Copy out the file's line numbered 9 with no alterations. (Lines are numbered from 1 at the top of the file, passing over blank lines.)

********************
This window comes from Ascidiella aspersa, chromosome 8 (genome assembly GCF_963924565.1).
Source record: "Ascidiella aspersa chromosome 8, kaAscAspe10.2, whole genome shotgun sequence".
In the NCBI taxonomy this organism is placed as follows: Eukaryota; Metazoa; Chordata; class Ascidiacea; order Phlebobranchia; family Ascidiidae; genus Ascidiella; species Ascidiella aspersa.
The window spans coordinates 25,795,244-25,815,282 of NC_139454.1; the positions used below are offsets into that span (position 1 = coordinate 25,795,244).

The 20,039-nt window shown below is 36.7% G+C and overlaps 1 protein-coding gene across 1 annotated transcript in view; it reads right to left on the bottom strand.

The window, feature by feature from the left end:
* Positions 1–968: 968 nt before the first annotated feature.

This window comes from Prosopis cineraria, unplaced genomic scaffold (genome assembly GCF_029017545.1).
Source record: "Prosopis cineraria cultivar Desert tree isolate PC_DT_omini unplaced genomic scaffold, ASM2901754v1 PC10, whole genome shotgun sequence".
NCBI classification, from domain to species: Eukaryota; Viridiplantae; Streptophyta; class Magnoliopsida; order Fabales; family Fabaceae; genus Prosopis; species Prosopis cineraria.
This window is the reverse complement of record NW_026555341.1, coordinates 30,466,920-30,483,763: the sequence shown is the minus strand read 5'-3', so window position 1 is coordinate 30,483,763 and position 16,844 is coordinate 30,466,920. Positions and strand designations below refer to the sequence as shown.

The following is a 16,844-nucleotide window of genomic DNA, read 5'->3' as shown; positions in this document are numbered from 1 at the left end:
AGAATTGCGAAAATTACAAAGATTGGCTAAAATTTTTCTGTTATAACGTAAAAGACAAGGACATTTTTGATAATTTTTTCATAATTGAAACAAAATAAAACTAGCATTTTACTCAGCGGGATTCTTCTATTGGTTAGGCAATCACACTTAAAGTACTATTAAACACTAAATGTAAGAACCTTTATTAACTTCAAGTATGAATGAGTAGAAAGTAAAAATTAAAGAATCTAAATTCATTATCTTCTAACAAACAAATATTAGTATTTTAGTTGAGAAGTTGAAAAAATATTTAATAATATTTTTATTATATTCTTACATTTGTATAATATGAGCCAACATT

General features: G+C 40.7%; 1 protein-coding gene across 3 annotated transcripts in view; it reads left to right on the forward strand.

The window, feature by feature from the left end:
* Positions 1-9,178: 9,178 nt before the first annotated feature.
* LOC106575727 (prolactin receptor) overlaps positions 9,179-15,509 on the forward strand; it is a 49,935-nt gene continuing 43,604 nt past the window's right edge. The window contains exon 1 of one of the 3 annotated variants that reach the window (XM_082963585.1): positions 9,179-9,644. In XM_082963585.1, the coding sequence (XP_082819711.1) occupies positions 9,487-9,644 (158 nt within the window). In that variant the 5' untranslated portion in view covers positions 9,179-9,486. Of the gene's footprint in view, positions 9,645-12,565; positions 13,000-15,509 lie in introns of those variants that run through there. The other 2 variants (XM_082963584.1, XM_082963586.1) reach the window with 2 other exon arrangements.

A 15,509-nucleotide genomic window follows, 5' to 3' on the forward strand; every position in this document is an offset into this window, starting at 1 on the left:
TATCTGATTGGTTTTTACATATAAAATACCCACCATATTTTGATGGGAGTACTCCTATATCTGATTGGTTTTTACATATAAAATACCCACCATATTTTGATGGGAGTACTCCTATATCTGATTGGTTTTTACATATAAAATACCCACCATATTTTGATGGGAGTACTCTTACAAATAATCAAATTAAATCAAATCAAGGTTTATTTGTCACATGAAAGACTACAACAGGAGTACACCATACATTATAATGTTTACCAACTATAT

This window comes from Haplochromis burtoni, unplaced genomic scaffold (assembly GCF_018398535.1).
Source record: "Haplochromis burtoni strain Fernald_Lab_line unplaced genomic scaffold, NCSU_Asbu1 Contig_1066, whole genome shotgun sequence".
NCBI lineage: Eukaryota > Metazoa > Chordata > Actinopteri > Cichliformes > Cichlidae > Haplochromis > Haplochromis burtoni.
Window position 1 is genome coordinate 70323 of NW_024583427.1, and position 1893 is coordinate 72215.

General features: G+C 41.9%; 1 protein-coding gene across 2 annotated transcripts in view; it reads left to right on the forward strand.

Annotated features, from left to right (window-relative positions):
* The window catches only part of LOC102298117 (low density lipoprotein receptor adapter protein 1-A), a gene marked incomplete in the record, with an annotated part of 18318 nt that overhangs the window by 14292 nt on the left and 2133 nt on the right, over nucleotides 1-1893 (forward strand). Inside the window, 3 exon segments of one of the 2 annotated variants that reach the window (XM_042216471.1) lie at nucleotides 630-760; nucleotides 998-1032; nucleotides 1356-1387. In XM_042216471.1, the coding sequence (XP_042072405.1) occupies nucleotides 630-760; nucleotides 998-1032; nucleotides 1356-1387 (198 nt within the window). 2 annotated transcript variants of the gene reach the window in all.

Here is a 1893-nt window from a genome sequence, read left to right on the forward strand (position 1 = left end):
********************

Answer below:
Source record: "Prosopis cineraria cultivar Desert tree isolate PC_DT_omini unplaced genomic scaffold, ASM2901754v1 PC10, whole genome shotgun sequence".